The distance between Paris and Strasbourg is no more than 500 kilometers but, for a chowhound, it might as well be light-years in terms of food, service, and the all-important price/quality ratio.
The historic center of Strasbourg is magnificent, and there are many excellent dining spots. The presence of several European institutions (with their well-paid civil servants) has only made things better, chow-wise
For work-related reasons, I have lunch at the Panier du Marché every year on the fourth Thursday of November. As an American, I would obviously rather be elsewhere but, still, this is one of my favorite restaurants in France:
Le Panier du Marché
15 rue Sainte Barbe
Tel. 03 88 32 04 07
The Panier is a tiny restaurant of no more than ten tables, tucked into a side street near the Place Kléber. The room is elegant and charming, without the smallest hint of ostentation. It's also CLEAN, which is by no means always the case in France. The staff is efficient and polite. The customers are local businessmen and downtown shoppers. Jackets and ties, Cartier watches, daytime jewelry, hushed voices, etc. This despite the fact that the prices are very reasonable.
Normally, I hate eating in a restaurant by myself, but in this tiny, discreet place, I always feel perfectly at ease, and the time drifts by in a warm, dreamy way. The menu is full of excellent ideas. Typically, each dish is organized around a classic basic item such as a foie gras, a veal chop, or a fine fish filet (empereur, pagre, loup de mer). Then, one or two unusual touches are added to make it special (but never bizarre). The restaurant is well-named (the market basket) since the ingredients are as fresh as they can be and never, ever over-cooked. One thing that I appreciate here is that the various accessory items on the plate (herbs, balsamic vinegar, chocolate, things like that) are actually meant to be eaten, and dont merely make you wonder whether was a dishwasher malfunction.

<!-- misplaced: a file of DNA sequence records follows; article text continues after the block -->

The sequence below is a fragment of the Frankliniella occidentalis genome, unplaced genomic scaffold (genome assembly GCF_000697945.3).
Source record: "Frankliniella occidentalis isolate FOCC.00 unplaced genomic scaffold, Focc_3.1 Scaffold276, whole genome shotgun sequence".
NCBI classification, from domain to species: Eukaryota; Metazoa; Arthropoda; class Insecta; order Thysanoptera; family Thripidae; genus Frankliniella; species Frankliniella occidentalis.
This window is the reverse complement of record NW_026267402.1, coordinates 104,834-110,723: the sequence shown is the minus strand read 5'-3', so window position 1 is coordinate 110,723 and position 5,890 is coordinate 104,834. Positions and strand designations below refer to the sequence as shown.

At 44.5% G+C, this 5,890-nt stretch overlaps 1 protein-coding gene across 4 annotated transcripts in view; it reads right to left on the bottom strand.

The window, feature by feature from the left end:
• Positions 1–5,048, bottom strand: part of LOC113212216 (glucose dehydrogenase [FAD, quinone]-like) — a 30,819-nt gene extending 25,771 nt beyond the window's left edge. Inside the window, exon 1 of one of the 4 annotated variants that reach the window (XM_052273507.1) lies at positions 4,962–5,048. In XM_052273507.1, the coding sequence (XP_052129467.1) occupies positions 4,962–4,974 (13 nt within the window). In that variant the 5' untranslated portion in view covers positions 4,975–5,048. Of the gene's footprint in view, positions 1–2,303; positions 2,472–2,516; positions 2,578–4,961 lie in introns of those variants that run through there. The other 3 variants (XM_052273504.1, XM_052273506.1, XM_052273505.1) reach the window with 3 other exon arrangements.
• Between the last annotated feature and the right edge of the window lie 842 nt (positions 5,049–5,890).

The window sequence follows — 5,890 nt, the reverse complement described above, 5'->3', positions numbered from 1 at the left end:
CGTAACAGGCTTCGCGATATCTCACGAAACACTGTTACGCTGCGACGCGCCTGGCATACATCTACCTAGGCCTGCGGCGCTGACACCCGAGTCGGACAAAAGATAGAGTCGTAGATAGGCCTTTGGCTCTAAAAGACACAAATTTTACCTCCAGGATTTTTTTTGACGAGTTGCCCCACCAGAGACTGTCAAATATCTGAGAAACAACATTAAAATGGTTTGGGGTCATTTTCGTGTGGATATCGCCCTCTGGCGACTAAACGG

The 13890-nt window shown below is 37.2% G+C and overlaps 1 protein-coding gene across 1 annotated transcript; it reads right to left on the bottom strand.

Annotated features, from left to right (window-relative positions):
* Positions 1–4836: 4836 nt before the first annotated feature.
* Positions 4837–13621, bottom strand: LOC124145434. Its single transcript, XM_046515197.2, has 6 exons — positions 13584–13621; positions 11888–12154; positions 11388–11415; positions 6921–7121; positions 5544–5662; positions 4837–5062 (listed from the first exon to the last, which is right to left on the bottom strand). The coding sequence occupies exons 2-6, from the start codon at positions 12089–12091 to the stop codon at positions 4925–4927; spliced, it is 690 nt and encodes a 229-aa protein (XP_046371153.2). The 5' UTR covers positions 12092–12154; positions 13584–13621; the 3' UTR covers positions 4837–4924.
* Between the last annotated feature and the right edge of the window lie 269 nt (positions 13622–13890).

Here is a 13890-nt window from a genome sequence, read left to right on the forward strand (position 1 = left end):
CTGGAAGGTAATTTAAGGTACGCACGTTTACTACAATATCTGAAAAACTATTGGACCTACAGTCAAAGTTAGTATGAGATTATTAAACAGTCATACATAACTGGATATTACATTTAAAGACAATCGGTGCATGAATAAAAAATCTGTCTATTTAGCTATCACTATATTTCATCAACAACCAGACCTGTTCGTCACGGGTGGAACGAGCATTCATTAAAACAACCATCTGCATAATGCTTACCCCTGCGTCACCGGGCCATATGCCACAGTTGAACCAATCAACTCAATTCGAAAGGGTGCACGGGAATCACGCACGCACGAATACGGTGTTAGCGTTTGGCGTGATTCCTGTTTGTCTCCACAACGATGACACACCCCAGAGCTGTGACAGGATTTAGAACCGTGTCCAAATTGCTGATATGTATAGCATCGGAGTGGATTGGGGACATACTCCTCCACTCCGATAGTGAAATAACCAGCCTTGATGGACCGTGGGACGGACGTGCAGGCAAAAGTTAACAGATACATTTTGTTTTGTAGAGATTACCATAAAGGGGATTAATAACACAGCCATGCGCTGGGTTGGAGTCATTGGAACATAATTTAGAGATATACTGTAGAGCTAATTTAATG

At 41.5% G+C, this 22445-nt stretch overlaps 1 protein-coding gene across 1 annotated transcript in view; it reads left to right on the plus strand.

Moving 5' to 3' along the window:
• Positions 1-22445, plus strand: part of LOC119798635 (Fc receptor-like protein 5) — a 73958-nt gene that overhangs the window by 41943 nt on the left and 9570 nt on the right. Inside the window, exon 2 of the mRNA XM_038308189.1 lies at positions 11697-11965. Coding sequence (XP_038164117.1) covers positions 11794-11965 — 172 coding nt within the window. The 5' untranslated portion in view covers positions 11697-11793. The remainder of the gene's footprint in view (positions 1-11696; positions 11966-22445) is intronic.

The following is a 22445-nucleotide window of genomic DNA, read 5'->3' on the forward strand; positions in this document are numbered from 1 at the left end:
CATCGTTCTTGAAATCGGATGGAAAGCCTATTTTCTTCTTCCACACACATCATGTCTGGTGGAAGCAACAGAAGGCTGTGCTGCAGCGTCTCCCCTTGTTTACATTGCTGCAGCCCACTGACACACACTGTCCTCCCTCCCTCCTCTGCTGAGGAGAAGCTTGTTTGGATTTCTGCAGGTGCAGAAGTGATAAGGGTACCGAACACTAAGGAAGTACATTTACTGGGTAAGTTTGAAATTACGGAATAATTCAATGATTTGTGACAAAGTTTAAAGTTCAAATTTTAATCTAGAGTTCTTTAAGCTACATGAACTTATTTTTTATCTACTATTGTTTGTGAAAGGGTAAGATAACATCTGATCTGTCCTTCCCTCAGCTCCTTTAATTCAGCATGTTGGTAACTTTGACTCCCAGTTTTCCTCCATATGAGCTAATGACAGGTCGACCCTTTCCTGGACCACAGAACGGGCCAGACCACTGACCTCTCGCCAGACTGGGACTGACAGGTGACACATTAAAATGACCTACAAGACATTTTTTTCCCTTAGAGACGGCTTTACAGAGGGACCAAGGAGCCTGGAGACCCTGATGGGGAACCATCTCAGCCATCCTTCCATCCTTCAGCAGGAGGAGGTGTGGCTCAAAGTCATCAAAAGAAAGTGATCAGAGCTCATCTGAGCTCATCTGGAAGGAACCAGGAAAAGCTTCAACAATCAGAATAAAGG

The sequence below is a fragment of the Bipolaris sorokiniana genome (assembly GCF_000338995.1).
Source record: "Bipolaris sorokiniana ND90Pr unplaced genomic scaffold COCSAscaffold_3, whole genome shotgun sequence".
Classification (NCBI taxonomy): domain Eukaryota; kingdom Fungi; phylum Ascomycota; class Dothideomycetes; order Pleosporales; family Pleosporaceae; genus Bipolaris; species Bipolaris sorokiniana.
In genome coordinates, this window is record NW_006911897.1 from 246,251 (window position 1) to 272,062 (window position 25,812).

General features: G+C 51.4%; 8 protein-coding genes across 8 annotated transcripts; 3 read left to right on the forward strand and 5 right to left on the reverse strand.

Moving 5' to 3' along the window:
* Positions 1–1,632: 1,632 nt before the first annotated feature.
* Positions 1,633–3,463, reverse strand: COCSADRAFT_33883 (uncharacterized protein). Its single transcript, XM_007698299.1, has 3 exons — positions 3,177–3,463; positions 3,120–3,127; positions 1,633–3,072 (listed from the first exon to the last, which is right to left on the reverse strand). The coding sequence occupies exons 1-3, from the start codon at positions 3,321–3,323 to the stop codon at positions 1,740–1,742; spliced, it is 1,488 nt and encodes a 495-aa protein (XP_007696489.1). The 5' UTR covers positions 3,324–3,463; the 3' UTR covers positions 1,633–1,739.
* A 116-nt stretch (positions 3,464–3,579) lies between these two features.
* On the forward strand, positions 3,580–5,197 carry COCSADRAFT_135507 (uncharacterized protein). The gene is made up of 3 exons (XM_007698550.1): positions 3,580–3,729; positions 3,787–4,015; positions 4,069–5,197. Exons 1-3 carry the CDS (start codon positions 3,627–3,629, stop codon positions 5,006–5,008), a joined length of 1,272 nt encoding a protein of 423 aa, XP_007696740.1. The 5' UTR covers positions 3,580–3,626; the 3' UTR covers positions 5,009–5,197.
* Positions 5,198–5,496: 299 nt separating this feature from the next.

The three-course menu is 32 euros. There is not one place in Paris where you can get such quality at less than 50, if that.
The wine list is a perfect match to the food, and is organised in a unique way by price. There are three categories (something like 17, 20 and 25 euros). Within each there are a couple of dozen wines, some full bottles, some half. What a great idea, and what excellent value! Naturally, the marvelous whites of the region are well represented on the list.
On this particular Thanksgiving, the amuse-bouche was a crème of Jerusalem artichoke with a vanilla-flavored oil. My appetizer was a tuna trio: carpaccio, grilled, baked. This followed by a dish of roasted wild hare with a strong reduction sauce. Dessert was a lavendar crème brulée. I had a half-bottle of 2001 Trimbach Alsace pinot noir, which is a wine that I love to drink with food (especially fish). It is a light wine that should never be confused with its more robust Burgundian or New World cousins, and it should always be served well-chilled.
After my delicious lunch, the afternoon euro-meeting passed by in a pleasant haze. Incidentally, I had dinner at the delegates restaurant of the Babylonian palace known as the European Parliament. Naturally, my expectations were very low, and I guess that I was disappointed: the food was quite decent.